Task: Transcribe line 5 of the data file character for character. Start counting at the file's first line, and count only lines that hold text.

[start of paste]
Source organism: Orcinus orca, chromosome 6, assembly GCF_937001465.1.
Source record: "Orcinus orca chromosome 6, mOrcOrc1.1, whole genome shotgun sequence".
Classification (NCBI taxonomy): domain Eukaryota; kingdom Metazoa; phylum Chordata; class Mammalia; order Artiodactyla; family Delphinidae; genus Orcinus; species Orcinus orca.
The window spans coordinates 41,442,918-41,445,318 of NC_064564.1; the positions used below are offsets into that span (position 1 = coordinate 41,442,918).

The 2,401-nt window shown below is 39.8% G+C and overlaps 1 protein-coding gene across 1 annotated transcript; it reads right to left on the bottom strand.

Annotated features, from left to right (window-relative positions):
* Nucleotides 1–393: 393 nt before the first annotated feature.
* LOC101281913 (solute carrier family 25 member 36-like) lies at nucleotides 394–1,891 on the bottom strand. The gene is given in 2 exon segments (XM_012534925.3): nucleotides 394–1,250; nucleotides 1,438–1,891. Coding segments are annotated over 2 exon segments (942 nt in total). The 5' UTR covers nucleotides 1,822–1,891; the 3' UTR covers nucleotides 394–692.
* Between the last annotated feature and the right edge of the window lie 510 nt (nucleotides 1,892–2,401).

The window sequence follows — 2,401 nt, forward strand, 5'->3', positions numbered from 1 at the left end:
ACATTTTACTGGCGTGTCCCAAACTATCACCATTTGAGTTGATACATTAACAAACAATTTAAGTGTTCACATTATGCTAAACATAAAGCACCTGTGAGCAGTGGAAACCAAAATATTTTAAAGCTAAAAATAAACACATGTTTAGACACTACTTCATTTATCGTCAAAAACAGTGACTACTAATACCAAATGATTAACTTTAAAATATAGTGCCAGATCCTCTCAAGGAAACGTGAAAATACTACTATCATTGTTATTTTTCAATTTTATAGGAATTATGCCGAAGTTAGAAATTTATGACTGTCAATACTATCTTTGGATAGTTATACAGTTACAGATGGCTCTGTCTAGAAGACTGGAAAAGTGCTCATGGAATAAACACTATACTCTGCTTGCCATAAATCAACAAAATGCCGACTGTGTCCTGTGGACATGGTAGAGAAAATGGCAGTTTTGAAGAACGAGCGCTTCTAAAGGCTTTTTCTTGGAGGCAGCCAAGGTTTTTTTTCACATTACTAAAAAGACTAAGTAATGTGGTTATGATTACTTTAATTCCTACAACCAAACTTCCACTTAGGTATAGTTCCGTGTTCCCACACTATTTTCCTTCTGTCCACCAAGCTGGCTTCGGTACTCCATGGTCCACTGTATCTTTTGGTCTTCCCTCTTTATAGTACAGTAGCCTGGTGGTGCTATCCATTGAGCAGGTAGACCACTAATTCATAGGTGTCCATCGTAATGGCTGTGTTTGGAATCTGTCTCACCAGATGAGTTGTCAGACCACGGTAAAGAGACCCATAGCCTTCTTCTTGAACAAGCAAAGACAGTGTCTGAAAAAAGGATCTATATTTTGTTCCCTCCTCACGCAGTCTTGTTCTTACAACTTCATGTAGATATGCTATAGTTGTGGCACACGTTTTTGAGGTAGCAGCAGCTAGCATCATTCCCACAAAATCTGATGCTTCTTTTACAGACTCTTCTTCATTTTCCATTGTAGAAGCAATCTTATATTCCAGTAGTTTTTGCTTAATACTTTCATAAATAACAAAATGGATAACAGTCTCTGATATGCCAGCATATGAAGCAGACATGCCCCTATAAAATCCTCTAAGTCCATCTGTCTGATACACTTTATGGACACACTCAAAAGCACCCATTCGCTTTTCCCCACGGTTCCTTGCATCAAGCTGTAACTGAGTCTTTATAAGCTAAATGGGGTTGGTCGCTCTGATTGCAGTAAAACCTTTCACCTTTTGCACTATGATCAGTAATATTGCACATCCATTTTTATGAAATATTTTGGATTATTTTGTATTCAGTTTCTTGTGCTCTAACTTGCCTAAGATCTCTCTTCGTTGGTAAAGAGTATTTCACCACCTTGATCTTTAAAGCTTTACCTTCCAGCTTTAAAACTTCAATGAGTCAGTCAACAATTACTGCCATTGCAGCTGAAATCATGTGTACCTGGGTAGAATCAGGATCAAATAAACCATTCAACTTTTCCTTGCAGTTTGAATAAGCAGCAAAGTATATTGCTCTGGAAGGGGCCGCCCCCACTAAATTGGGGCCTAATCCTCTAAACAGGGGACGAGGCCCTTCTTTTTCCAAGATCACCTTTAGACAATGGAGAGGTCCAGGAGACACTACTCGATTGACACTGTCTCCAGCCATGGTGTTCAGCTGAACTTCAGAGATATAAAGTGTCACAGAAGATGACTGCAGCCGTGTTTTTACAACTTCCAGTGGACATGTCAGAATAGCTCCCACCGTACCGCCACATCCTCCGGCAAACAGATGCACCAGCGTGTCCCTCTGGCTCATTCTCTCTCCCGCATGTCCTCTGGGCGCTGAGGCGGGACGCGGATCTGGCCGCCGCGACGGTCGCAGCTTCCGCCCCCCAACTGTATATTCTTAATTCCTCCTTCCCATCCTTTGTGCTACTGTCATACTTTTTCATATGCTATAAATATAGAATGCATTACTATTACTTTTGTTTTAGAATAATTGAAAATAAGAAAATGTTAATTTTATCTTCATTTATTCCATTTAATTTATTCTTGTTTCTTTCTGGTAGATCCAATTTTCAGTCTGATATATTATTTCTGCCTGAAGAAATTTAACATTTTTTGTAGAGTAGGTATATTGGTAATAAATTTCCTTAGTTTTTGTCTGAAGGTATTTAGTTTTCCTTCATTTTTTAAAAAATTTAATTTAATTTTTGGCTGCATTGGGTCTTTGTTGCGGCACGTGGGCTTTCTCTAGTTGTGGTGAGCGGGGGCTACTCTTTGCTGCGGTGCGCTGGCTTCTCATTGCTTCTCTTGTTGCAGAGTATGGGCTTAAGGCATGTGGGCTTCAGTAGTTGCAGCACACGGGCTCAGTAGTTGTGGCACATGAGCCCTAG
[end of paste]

The 2,401-nt window shown below is 39.8% G+C and overlaps 1 protein-coding gene across 1 annotated transcript; it reads right to left on the bottom strand.